The report was published publicly in July and didn’t include the hospital deaths. It said that about 21 percent of all deaths through May were nursing home fatalities. 

A different version of the report, which was aimed at the scientific press and drafted at the same time, said 35 percent of deaths were nursing homes.  That scientific version was never published.  

A Cuomo aide, who was enlisted to go over the data, finished his audit of nursing home deaths in August – months before it became known publicly.

The audit did not change the death toll from about 9,000.

Around the time the audit was finished was when the Justice Department started asking states for the number of residents, staff and visitors who contracted COVID-19 or died of the virus and the number of people admitted to each nursing home after being treated for COVID-19 at a hospital. 

Cuomo’s office has been hit with allegations that health officials did include the full tally in a report but were pressured by top aides to remove the hospital deaths before it was made public. 

It was happening at a time when Cuomo was writing his since-released book about his handling of his pandemic with his top aide, Melissa DeRosa (pictured above)

It was happening at a time when Cuomo was writing his since-released book about his handling of his pandemic with his top aide, Melissa DeRosa (pictured above)

It was happening at a time when Cuomo was writing his since-released book about his handling of his pandemic with his top aide, Melissa DeRosa (pictured above)

Among the health officials who were allegedly stopped from releasing the true numbers was state health commissioner Dr Howard Zucker (above)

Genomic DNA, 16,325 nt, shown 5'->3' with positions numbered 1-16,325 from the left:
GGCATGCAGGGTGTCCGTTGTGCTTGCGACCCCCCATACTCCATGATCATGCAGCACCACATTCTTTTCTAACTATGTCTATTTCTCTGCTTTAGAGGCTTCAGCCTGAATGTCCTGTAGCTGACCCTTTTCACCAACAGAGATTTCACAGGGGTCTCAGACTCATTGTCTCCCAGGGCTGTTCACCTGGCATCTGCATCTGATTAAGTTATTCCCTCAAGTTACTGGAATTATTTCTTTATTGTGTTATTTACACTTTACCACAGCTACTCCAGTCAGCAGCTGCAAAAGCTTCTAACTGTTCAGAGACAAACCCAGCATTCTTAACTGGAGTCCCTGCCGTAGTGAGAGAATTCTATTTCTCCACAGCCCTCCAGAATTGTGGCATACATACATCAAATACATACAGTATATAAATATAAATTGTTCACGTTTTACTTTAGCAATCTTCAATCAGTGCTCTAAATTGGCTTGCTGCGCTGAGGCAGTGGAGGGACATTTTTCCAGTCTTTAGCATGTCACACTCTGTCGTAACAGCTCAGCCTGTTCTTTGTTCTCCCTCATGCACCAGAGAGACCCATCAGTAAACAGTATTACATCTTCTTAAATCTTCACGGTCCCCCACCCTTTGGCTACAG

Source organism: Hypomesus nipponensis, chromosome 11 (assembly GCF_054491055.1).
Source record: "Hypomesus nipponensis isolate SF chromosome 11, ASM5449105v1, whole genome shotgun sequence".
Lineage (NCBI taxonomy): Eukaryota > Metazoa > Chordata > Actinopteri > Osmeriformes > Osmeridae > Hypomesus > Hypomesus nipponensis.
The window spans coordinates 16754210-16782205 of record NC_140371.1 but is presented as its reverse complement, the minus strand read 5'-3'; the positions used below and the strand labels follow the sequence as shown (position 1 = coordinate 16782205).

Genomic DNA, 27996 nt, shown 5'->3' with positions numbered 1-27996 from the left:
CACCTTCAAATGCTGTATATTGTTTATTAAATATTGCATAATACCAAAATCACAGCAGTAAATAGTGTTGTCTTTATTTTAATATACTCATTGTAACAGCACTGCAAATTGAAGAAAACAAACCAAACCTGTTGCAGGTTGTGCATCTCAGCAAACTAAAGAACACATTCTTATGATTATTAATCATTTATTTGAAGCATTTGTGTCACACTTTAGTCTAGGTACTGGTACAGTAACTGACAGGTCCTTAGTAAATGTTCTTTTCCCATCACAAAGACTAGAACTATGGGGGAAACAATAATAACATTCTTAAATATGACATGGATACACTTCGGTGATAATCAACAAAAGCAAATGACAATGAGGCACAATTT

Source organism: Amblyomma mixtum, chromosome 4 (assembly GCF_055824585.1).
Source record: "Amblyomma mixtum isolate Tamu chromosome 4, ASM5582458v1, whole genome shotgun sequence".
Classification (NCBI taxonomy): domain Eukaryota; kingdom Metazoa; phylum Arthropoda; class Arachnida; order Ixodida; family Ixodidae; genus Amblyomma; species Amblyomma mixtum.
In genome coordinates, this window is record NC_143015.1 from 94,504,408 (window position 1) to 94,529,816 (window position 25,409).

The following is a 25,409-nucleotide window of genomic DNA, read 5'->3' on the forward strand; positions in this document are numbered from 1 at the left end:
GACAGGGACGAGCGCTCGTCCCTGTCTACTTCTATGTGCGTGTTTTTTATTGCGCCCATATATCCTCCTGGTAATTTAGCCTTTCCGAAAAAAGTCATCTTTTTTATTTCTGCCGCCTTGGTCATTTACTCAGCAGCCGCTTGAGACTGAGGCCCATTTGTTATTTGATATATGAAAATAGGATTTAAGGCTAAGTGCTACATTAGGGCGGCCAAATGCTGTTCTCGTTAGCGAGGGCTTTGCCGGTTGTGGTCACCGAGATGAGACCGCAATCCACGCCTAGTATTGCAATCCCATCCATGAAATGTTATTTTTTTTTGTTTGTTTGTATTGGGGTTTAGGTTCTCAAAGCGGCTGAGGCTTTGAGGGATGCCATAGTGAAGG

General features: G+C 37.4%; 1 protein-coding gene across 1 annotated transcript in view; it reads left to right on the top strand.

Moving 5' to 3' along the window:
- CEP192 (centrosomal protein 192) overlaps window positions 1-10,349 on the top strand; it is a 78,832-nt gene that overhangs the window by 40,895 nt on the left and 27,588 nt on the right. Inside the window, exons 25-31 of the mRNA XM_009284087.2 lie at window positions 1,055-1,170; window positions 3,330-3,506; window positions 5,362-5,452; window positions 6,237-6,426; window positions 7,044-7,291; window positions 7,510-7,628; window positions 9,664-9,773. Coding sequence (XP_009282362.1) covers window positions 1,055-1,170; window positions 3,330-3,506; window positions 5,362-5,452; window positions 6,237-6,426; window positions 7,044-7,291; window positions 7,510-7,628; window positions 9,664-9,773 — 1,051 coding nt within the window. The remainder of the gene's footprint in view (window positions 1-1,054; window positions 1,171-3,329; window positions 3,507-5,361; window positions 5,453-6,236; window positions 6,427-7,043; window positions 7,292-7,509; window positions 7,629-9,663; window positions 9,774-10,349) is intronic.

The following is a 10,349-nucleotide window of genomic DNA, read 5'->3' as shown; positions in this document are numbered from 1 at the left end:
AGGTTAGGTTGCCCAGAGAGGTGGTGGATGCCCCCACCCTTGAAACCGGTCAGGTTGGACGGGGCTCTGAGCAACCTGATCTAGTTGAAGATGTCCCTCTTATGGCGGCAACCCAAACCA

Among the health officials who were allegedly stopped from releasing the true numbers was state health commissioner Dr Howard Zucker (above)

Among the health officials who were allegedly stopped from releasing the true numbers was state health commissioner Dr Howard Zucker (above)

His aides claim they did not want to make that number public because the governor was already under fire for his initial directive that ordered infected patients to be sent back to nursing homes. 

Cuomo’s top aide, Melissa DeRosa, previously said the administration delayed releasing data to the legislature about the deaths because officials ‘froze’ over fears the information was ‘going to be used against us’ by the DOJ. 

While Cuomo had already been facing increasing pressure to release the full nursing home data, the controversy erupted in January following a critical report by state Attorney General Letitia James that said the official count was about 50 percent of what was reported.

Cuomo’s office then conceded that thousands more nursing home residents had died of COVID-19 than the state had previously reported.

The governor has since said it was a mistake to take so long to release the statistics but he insisted the delay was not an attempt to obscure the death toll but instead was down to accuracy. 

His administration said it didn’t release a full tally sooner because it needed time to verify how many nursing home patients died after being transferred to hospitals.  

The administration’s handling of the data is now the subject of a federal investigation and an inquiry by the state Assembly, which is assessing whether there are grounds to impeach Cuomo.   

Elkan Abramowitz, who is the attorney Cuomo hired to represent him in the federal investigation, insists the administration didn’t release the data because they didn’t believe it was accurate. 

‘The whole brouhaha here is overblown to the point where there are cynical suggestions offered for the plain and simple truth that the chamber wanted only to release accurate information that they believed was totally unassailable,’ Abramowitz said. 

‘The chamber was never satisfied that the numbers that they were getting from (the department of health) were accurate.’ 

Link hienalouca.com